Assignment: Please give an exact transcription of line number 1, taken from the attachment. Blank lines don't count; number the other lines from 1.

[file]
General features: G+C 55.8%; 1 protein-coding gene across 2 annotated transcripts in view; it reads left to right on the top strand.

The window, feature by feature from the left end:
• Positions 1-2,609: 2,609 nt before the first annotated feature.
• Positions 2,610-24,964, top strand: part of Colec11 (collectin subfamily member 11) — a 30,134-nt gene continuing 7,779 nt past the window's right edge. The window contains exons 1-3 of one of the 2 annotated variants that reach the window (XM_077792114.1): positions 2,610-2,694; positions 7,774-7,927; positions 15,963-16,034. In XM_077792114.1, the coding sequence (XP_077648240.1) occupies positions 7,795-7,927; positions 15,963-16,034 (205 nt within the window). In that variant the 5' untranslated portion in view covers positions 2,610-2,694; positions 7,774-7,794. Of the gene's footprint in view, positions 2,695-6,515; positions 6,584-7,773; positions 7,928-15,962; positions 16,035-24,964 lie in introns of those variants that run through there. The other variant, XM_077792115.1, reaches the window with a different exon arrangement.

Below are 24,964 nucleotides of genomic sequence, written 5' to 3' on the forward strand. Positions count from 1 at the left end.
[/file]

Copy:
General features: G+C 55.8%; 1 protein-coding gene across 2 annotated transcripts in view; it reads left to right on the top strand.